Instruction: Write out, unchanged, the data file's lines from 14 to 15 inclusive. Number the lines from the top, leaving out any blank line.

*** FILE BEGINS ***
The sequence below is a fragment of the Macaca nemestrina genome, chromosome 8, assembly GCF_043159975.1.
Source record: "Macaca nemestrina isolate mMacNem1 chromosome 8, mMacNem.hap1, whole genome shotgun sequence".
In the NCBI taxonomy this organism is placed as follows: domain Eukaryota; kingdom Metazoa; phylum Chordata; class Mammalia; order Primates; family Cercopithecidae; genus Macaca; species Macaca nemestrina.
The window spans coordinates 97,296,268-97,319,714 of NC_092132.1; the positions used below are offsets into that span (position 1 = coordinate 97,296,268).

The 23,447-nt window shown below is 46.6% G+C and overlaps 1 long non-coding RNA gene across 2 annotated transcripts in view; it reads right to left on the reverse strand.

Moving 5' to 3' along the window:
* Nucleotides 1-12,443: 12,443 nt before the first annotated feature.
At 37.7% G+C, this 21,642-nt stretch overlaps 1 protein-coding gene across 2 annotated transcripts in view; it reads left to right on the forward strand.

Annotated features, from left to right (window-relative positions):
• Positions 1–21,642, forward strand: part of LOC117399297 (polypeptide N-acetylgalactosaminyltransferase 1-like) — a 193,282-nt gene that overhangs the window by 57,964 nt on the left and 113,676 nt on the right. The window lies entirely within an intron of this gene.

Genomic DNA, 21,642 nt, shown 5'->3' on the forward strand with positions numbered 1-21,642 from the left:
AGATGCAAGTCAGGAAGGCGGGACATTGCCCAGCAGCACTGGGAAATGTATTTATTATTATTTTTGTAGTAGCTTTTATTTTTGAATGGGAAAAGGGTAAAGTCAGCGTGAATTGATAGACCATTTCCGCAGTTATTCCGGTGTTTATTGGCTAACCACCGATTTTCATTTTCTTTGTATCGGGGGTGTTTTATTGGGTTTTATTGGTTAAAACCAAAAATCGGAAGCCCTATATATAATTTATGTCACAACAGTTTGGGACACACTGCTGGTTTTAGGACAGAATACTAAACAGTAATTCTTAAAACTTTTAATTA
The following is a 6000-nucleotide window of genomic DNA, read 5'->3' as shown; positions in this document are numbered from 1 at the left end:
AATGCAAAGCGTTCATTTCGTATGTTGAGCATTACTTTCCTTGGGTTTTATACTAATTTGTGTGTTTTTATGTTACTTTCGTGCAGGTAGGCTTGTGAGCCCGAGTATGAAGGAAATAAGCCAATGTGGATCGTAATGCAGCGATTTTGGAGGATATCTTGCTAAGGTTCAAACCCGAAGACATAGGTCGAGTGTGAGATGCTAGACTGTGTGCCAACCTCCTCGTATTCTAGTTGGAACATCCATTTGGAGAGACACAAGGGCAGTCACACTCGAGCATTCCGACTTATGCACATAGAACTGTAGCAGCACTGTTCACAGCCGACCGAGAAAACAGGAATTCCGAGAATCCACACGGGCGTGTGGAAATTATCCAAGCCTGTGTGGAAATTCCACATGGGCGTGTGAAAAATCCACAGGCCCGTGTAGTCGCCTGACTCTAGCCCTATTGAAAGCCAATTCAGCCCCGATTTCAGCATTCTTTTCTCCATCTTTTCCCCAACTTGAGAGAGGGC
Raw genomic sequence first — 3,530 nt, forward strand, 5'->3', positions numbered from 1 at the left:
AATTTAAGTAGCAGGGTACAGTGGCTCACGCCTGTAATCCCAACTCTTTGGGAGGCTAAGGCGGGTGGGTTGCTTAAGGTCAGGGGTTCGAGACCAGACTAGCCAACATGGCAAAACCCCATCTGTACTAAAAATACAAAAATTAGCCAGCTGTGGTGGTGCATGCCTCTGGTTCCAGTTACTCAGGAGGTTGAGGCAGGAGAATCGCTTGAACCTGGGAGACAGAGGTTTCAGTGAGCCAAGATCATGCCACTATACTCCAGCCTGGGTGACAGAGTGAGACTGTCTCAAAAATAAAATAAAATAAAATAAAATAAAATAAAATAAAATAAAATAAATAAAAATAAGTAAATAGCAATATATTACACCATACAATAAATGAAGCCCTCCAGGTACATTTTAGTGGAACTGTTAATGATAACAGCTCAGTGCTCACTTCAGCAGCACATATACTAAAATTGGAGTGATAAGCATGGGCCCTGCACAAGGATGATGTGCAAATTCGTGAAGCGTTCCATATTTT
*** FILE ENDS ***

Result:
AATGCAAAGCGTTCATTTCGTATGTTGAGCATTACTTTCCTTGGGTTTTATACTAATTTGTGTGTTTTTATGTTACTTTCGTGCAGGTAGGCTTGTGAGCCCGAGTATGAAGGAAATAAGCCAATGTGGATCGTAATGCAGCGATTTTGGAGGATATCTTGCTAAGGTTCAAACCCGAAGACATAGGTCGAGTGTGAGATGCTAGACTGTGTGCCAACCTCCTCGTATTCTAGTTGGAACATCCATTTGGAGAGACACAAGGGCAGTCACACTCGAGCATTCCGACTTATGCACATAGAACTGTAGCAGCACTGTTCACAGCCGACCGAGAAAACAGGAATTCCGAGAATCCACACGGGCGTGTGGAAATTATCCAAGCCTGTGTGGAAATTCCACATGGGCGTGTGAAAAATCCACAGGCCCGTGTAGTCGCCTGACTCTAGCCCTATTGAAAGCCAATTCAGCCCCGATTTCAGCATTCTTTTCTCCATCTTTTCCCCAACTTGAGAGAGGGC
Raw genomic sequence first — 3,530 nt, forward strand, 5'->3', positions numbered from 1 at the left: